Redband trout also make their way into Spring Creek during the late summer and fall to spawn, and fishing for these trout can be excellent until the creek closes in late October.
Location and Access
The Williamson River is located along Highway 97 near the towns of Chiloquin and Klamath Falls, making it a central location for anglers from all across the state.
It’s less than two hours from Bend and Klamath Falls, a similar distance from Eugene, and just about four hours from Portland.
Unfortunately for bank anglers, access is very limited on the Williamson.
Much of the river runs through private property (most of the pristine upper river is located on Yamsi Ranch), and the lower stretches of the river, even when accessible, are difficult to fish from the shore.
If you are bank fishing, the best spot to access the Williamson River is on the upper river, near the confluence of Spring Creek and the mainstem Williamson. Even there, access is fairly restricted and you won’t have expanses of water to fish.
The lack of bank access means that even though the Williamson offers arguably the best fishing for trophy trout in Oregon, it is lightly fished.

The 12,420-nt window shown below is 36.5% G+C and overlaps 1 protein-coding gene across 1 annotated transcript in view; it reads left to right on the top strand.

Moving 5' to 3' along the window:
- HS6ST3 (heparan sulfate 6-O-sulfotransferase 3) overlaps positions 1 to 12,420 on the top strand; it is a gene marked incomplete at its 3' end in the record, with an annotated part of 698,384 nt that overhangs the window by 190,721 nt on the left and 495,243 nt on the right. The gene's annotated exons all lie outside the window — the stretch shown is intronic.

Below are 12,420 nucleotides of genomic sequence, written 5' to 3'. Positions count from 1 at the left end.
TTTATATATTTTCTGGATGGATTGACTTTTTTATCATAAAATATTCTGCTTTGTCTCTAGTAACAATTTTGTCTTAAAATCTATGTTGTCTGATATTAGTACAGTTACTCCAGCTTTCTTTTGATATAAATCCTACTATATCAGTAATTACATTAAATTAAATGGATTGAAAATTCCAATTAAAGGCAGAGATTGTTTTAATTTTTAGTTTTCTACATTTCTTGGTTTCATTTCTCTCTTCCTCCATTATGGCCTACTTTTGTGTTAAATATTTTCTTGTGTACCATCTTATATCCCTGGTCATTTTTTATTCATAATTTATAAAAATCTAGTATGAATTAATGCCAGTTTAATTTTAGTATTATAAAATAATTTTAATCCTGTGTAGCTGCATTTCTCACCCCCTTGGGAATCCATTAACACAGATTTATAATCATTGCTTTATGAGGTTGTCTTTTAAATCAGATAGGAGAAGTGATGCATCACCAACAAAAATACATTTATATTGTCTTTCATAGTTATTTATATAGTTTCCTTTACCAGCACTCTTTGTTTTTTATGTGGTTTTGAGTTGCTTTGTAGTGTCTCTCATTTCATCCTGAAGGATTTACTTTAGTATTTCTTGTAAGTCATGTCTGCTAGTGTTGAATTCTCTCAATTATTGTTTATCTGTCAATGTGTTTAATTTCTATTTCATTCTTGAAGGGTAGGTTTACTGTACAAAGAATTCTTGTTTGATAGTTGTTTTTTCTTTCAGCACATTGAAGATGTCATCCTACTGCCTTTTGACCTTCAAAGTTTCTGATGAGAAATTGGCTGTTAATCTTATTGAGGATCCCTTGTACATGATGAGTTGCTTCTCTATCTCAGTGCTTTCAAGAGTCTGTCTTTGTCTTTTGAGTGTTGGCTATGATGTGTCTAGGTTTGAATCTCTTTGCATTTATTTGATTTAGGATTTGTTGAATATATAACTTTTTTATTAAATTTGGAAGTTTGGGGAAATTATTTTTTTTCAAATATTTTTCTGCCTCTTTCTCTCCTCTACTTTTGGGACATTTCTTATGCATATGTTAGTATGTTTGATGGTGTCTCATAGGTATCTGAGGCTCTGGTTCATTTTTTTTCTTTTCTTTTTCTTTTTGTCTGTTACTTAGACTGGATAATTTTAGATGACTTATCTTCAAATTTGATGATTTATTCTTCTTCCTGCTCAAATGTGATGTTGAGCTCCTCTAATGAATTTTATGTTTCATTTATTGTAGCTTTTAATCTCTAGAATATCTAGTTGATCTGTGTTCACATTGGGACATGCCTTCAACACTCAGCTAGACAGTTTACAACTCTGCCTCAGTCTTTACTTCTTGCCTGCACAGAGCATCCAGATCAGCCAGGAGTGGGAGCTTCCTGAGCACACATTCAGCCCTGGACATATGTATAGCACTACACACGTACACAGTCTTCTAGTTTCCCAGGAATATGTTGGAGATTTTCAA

Fishermen with boats or rafts will find the Williamson much more accessible.
There are multiple public access points to put in on the river, and some of the most popular include: Kimball State Park, Chiloquin, and Wood River.
There are plenty of other areas to check out as well – local fly shops will be able to fill you in with all the details.
More information: Trout Fishing: How-To Techniques and Tips
Fishing Opportunities Near the Williamson River
The Klamath Basin offers a number of spectacular fishing opportunities. If you’re in the area and you want to explore some other rivers or lakes, you will have no shortage of opportunities.
To the south, Klamath Lake and Agency Lake are both highly productive trout fisheries.
The Sprague and Sycan rivers are also both nearby and offer much more access for bank fishermen. While they don’t have as many trophy trout as the Williamson, the Sycan in particular is known to produce some large fish.
The nearby Wood River, like Spring Creek, provides excellent fishing for brown and rainbow trout, and it’s certainly worth a shot if you’re in the area.
The Williamson River, and the rivers and lakes around it, all offer spectacular angling and offer some of the most unique fishing opportunities in Oregon.
As a bonus, they’re also not in the middle of nowhere – if you take a vacation to Bend, Crater Lake, or Klamath Falls areas this summer, don’t hesitate to give the Williamson River a chance!
Carter Reschke is a freelance writer based in Oregon. Passionate about the outdoors, Carter is a fly fishing aficionado and spends his days on the river when he’s not writing.